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The Lhaviyani Atoll has wall, channel, reef and wreck diving for beginners and advanced divers. You'll see diverse marine life, colorful coral, guitar sharks and mantas.

Diving in Lhaviyani Atoll

Quick facts

Due to the popularity of this atoll the dive sites are well explored. You’ll get the best advice during your visit.

The Aquarium is a sheltered dive on the reefs off Huravalhi Island, and suitable for all levels. A steep drop-off follows a reef that descends to 82 feet (25 meters). Wonderful schools of bluestripe snappers with cyan stripes down their yellow bodies swarm around the coral, while the algae provides food for hawksbill turtles. Guitar sharks can also be seen on the sandy bottom. They use the coral as a cleaning station.

In the north-east of the atoll is the Shipyard where Skipjack 1 and 2, both now covered with colorful hard and soft corals, have laid since the 1980s. Skipjack 1 sits upright and its bow is visible above the water’s surface. At 45 feet (15 meters) the winch arm creates a magnificent silhouette as the sun shines through it. Skipjack 2 lays on its side at 92 feet (28 meters).  Expect butterfly fish, damsels, small blennies, and glassy fish (its bone structure is visible through its translucent body). Advanced divers may spot a stingray sleeping under the wrecks.

More experienced divers can head to Madivaru Kandu – a channel dive to the south of the wrecks. As you drift from one corner of the channel to the other, look out for eagle rays passing above you like jets performing in an aerial display. Whitetip reef sharks may follow the channel’s edge, and schools of snappers and brightly colored triggerfish can be seen at the channel’s corners. At 90 feet (30 meters) some deep overhangs can also be found.

With over fifty known dive sites – you’ll be spoilt for choice.

When to go

Tropical, hot and humid with loads of sunshine and temperatures around 24-33°C/75-91°F year-round. The diving is good all year long, but the monsoon can bring a lot of rain between April and October, especially June to August.

Rain and temperature

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Water temperature

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USD 1,805Per person for 7 nights for 2 divers
USD 2,915Per person for 7 nights for 2 divers
USD 4,754Per person for 7 nights for 2 divers

What to see

As with most of the Maldives – the variety of marine life in the Lhaviyani Atoll will keep you busy. Add a shipwreck to your experience, and you might need a spare pencil to complete your dive logs.

On the out reefs and underwater islands you can expect to see many different types of trigger fish, surgeon fish, fusilier and butterfly fish during your dive. Having a closer look to the reef will expose different species of moray eels hiding in little holes and if you are lucky you might even spot the most colourful peacock mantis shrimp on the hunt. Scorpionfish, nudibranchs or the elusive flounder can also be found here. Always have a look around you as hawksbill turtles are plenty to be seen but blend in very well to their surroundings and are often missed.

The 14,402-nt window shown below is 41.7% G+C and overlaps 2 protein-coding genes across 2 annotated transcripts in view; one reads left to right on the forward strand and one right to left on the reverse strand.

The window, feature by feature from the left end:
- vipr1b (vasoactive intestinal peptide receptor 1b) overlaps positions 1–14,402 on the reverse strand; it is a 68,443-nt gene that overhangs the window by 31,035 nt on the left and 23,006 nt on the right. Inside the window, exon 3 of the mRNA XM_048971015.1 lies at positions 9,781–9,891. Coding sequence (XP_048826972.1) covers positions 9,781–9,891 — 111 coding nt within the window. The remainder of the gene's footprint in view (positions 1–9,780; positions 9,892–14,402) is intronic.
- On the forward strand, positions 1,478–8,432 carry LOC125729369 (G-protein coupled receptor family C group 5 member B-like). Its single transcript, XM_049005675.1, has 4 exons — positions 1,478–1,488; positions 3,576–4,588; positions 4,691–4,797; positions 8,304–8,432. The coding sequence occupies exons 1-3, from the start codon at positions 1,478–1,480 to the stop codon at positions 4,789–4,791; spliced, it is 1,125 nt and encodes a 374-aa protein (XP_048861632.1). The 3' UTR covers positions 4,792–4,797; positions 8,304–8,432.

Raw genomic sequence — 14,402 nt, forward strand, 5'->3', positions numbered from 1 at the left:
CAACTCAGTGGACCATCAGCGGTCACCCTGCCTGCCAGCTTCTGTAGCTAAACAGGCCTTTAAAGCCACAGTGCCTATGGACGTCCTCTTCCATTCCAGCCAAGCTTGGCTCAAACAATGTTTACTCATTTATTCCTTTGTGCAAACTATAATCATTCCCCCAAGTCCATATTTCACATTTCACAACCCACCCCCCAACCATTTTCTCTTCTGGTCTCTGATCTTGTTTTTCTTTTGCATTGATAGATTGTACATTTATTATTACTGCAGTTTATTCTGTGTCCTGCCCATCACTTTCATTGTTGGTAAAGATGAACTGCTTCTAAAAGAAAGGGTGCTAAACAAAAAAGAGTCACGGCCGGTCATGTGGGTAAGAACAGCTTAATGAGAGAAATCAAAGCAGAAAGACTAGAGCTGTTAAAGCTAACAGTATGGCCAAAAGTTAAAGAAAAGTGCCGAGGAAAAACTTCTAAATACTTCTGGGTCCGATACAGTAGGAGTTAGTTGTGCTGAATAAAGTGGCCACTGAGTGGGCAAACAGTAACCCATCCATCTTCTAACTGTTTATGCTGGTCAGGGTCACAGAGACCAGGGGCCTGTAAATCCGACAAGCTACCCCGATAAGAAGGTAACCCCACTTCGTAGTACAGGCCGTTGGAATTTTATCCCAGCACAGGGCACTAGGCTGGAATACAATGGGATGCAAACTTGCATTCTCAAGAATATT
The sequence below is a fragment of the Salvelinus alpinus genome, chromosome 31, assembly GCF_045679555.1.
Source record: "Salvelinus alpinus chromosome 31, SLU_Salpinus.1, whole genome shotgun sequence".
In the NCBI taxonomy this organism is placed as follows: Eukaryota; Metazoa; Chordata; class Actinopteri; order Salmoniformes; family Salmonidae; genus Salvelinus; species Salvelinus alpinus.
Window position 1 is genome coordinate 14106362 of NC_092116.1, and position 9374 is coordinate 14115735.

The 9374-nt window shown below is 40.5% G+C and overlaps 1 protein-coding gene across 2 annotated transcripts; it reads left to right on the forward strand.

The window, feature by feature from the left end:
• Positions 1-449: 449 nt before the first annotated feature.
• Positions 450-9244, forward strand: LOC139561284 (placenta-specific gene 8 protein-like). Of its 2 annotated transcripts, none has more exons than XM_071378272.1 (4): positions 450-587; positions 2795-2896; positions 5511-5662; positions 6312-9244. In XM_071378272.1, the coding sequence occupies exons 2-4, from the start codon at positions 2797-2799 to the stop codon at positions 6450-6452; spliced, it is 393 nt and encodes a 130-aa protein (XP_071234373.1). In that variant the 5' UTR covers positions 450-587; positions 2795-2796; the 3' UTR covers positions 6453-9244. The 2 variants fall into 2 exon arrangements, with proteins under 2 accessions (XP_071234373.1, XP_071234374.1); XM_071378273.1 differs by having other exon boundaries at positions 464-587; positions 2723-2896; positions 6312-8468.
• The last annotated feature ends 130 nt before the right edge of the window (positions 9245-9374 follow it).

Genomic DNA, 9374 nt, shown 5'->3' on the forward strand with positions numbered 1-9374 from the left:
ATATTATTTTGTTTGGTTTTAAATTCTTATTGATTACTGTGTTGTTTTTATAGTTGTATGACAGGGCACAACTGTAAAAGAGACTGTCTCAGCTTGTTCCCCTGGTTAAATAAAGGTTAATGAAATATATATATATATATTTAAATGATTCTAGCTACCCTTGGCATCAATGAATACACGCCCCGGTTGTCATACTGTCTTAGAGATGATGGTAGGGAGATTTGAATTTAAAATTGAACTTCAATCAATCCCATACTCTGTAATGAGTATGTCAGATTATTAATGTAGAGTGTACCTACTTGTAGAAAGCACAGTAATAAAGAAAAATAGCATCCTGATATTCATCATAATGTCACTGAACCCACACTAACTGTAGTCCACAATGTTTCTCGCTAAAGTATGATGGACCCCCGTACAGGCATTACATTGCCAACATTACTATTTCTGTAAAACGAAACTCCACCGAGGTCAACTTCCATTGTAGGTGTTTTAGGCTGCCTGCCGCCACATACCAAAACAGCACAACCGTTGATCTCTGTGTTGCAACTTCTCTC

Channel and channel corners are exposed to stronger currents. These areas are perfect for divers that want to see napoleon wrasse, eagle rays, grey reef sharks and other pelagic's.


For better readability of the table, pass into the landscape mode.

Most likely sightingsPossible sightings


The Lhaviyani Atoll (Faadhippolhu Atoll) is located in the Maldives’ northern region. The tropical, warm water never drops below 75° F (24° C), and the air temperature consistently averages 84° F (29° C). The climate is defined by the drier north-east monsoon (December to March), and the wet south-west monsoon (May to November). The latter reduces visibility, but higher levels of plankton increases activity within the ocean’s ecosystem.

Due to its close proximity to Male, and its great channel, reef and wreck diving, the atoll is a popular destination. There are several resorts that cater for varying budgets. As with the Maldives in general, liveaboards can offer good value. Great discounts can be found during the low season.

You can arrange a trip to the island of Kurendhoo and explore contemporary Maldivian life, try sea cucumber in its cafes, and visit the tomb of Sheikh Najeebul Habashee.

After the excitement of exploring a shipwreck for the first time, lay down on a beach, write your dive log, and smile (assuming that the sea cucumber’s texture didn’t disagree with you).

Other attractions

Most of the Lhaviyani Atoll’s income comes from fishing, and you can visit the Maldives' only canning factory on the island of Felivaru. You can also try to catch tuna as the Maldivians do – using just a pole and line. You can arrange a sunset cruise around the islands aboard a traditional dhoni, or experience your own castaway on one of the atoll’s uninhabited islands. If you’ve finished your book then learn how to windsurf, or gently cruise the lagoons in a sea kayak. The Maldives is about relaxing. Enjoy it.

Getting there

Male's Ibrahim Nasir International Airport is well served by direct charter flights from Western Europe, but direct scheduled flights are rarer – it may require a layover in the Middle East. Transfer to the Lhaviyani Atoll takes 40 minutes by seaplane.


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Note - Travel to any destination may be adversely affected by conditions including (but not limited) to security, entry and exit requirements, health conditions, local laws and culture, natural disasters and climate. Regardless of your destination, check your local travel advisory board or department for travel advice about that location when planning your trip and again shortly before you leave.

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